When Stewart returned to Scotland as the lord of Murthly, he invited Clement to come with him, and they lived in the nearby Dalpowie Lodge, a retreat on the estate. Clement reportedly was unhappy in Scotland, so Stewart took him to London, where they lived in the family’s townhouse for a while, then embarked on an extended trip to the Adriatic, Constantinople, and Egypt.
By the fall of 1840, they were back at Murthly in time to welcome Miller, who arrived with all his sketches, some newly-finished oils, and a collection of Indian artifacts that he intended to use as props for additional paintings. He reported to his brother that “one of the best chambers in the castle was allotted to me, & a room next [to] the Library for a studio,” but that “Antoine, the famous Indian hunter…had been metamorphosed into a Scotch valet and waits on the table in a full suit of black.” Stewart had also bought Antoine a Highland suit (Miller estimated the cost at £50) so that he could attend the local parties in style.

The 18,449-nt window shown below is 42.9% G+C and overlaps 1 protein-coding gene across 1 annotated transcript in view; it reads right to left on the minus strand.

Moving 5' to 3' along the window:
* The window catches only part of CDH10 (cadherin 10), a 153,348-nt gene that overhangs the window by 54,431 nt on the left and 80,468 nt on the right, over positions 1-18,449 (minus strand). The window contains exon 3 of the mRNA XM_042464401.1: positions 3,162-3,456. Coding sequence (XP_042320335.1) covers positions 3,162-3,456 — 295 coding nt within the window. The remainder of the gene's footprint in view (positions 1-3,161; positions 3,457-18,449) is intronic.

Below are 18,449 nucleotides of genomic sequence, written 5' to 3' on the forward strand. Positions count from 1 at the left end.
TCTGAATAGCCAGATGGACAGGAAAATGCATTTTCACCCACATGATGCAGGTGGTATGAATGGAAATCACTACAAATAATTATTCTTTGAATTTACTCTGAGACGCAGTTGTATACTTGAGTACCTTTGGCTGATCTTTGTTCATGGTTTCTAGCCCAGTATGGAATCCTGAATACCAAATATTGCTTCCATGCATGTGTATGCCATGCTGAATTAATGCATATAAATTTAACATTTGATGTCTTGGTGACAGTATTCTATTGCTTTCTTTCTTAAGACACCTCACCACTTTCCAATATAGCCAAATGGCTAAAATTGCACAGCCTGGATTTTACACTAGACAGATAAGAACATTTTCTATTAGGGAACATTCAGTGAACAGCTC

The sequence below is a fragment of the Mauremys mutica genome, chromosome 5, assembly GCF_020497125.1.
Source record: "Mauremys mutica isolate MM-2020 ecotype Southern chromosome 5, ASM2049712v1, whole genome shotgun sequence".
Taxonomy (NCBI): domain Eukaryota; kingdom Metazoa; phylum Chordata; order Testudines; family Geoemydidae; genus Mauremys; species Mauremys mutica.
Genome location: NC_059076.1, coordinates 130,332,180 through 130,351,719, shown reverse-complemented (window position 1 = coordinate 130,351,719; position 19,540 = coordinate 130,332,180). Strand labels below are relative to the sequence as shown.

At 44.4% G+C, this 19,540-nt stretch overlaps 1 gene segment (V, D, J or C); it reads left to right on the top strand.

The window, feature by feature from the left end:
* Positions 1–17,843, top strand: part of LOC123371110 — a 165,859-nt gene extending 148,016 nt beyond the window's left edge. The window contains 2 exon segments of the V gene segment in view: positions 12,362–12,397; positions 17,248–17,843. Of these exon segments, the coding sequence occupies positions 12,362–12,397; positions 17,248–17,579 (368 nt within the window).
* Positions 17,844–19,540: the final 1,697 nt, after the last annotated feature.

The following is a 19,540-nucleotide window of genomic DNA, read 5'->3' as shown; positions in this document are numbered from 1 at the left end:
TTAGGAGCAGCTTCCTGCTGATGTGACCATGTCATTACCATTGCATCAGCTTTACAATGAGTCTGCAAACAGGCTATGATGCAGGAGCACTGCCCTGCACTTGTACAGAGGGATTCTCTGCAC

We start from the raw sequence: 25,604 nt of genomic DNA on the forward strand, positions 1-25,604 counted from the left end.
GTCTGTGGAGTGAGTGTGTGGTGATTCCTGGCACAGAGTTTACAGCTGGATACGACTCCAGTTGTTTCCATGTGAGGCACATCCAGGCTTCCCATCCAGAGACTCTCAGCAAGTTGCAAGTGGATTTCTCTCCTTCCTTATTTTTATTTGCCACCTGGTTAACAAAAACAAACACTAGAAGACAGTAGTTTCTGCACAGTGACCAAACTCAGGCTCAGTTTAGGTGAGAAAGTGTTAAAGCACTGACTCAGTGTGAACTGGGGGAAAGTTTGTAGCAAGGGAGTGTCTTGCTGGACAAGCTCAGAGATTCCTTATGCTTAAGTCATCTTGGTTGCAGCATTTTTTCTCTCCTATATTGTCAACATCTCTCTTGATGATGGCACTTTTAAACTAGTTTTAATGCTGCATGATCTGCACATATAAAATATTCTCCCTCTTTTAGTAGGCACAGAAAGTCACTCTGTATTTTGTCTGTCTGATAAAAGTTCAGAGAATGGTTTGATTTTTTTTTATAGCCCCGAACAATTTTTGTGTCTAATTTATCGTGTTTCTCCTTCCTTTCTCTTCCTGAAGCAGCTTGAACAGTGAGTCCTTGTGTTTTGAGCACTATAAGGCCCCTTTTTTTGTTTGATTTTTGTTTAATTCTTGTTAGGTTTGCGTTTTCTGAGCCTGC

Miller immediately set to work painting large canvases for the various nooks and walls of Murthly Castle, including this portrait of Antoine, whom Miller called “one of the noblest specimens of a Western hunter.” Miller pictured him in his beaded and fringed buckskin jacket and wearing a wide-brimmed, plumed hat set at a jaunty angle. Antoine rests his hand on the barrel of his hunting rifle, while the handle of his skinning knife is visible as it protrudes from his belt (Tyler, 2013, 51 – 55).
The artist; Sir William Drummond Stewart, ca. 1840; Frank Nichols; [Chapman’s, Edinburgh, 1871]; Rebecca Ulman Weil, ca. 1900; Moser family; present owner by gift